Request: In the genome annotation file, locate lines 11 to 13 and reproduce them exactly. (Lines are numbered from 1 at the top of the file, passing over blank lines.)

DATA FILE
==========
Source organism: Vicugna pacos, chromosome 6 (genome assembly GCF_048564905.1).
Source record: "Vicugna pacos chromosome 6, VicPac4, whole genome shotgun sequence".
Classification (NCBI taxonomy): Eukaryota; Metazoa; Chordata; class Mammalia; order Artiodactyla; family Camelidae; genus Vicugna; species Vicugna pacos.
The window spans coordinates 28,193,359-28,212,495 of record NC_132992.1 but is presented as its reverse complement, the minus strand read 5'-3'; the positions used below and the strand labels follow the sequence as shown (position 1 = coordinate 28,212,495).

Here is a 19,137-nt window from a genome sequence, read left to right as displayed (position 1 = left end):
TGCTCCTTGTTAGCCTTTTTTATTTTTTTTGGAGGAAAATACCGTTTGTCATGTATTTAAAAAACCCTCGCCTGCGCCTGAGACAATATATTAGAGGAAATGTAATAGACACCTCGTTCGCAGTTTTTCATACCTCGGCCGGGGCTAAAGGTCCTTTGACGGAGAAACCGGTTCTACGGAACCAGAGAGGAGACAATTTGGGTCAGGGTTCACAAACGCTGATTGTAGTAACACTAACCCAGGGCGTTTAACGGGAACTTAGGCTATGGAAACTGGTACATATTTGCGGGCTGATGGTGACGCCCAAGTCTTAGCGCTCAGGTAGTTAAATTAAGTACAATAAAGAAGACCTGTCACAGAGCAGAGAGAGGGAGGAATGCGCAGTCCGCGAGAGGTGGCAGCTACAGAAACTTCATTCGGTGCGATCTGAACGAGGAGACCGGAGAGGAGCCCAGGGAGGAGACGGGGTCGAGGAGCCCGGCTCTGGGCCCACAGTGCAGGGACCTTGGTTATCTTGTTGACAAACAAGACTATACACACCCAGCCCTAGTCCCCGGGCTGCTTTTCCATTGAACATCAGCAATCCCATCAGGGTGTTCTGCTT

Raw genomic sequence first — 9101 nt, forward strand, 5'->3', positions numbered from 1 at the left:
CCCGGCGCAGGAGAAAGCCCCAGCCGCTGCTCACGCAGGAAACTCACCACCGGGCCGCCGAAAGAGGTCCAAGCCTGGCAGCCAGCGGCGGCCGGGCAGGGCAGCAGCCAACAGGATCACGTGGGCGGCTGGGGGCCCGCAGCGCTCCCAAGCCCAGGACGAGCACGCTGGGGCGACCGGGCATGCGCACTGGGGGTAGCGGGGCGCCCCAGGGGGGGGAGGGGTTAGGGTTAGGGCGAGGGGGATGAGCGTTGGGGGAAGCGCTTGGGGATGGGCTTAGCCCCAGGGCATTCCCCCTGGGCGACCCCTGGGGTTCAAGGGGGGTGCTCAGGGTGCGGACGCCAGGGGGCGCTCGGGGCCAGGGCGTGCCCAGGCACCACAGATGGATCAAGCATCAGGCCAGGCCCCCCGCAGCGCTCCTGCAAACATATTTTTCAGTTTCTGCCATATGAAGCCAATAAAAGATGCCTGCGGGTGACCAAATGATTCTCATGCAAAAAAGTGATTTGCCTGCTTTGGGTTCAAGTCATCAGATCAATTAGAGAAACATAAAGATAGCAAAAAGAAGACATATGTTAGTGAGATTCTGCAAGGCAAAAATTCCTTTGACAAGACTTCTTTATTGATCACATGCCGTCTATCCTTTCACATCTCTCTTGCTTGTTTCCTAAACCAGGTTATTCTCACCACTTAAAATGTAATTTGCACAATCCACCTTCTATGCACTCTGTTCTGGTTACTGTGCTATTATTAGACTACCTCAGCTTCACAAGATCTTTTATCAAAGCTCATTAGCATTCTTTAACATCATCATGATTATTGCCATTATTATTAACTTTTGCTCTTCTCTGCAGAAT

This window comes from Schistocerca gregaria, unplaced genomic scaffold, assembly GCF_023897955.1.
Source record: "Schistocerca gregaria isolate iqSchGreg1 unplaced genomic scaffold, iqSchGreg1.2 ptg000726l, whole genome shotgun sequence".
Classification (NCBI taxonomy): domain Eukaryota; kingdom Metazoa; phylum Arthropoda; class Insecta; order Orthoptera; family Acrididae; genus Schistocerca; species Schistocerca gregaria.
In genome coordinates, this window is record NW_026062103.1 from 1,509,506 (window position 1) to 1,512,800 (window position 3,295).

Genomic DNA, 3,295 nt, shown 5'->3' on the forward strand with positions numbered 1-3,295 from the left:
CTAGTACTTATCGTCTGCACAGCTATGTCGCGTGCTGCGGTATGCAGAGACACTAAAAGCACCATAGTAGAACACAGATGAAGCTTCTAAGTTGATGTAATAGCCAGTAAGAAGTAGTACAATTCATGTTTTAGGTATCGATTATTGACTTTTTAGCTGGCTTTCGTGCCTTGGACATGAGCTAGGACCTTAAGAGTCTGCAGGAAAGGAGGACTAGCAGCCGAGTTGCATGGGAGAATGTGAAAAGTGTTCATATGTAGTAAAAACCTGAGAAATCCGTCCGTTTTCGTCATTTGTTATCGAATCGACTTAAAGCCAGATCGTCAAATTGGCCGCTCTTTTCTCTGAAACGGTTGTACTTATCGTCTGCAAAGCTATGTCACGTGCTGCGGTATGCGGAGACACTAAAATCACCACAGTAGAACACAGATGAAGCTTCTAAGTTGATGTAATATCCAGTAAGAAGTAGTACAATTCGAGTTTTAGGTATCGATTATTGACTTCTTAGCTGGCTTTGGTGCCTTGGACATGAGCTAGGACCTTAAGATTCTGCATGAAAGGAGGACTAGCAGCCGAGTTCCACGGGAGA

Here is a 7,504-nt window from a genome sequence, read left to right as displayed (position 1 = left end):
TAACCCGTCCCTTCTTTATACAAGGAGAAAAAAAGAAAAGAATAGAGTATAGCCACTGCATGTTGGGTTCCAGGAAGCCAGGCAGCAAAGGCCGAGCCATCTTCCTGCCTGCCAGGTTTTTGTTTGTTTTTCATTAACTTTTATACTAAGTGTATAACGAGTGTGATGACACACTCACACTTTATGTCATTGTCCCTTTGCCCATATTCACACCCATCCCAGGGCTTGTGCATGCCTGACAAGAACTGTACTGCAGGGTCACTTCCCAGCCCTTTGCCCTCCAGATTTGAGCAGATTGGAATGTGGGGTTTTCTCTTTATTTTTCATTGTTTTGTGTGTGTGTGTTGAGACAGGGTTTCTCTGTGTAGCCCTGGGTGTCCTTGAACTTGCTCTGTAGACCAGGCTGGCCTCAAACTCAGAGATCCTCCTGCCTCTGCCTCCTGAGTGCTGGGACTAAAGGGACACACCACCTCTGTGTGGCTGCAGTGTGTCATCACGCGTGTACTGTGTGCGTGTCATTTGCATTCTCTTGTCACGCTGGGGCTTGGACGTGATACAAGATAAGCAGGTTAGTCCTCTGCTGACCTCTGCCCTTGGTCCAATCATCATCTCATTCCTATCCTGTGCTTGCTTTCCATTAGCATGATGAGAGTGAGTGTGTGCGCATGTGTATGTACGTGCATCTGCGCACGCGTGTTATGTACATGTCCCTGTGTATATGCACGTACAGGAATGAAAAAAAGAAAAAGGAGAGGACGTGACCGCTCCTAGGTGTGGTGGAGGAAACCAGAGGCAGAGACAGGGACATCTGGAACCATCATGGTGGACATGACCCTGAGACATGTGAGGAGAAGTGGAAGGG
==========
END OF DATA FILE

Classification (NCBI taxonomy): domain Eukaryota; kingdom Metazoa; phylum Arthropoda; class Insecta; order Orthoptera; family Acrididae; genus Schistocerca; species Schistocerca gregaria.
In genome coordinates, this window is record NW_026062103.1 from 1,509,506 (window position 1) to 1,512,800 (window position 3,295).

Genomic DNA, 3,295 nt, shown 5'->3' on the forward strand with positions numbered 1-3,295 from the left: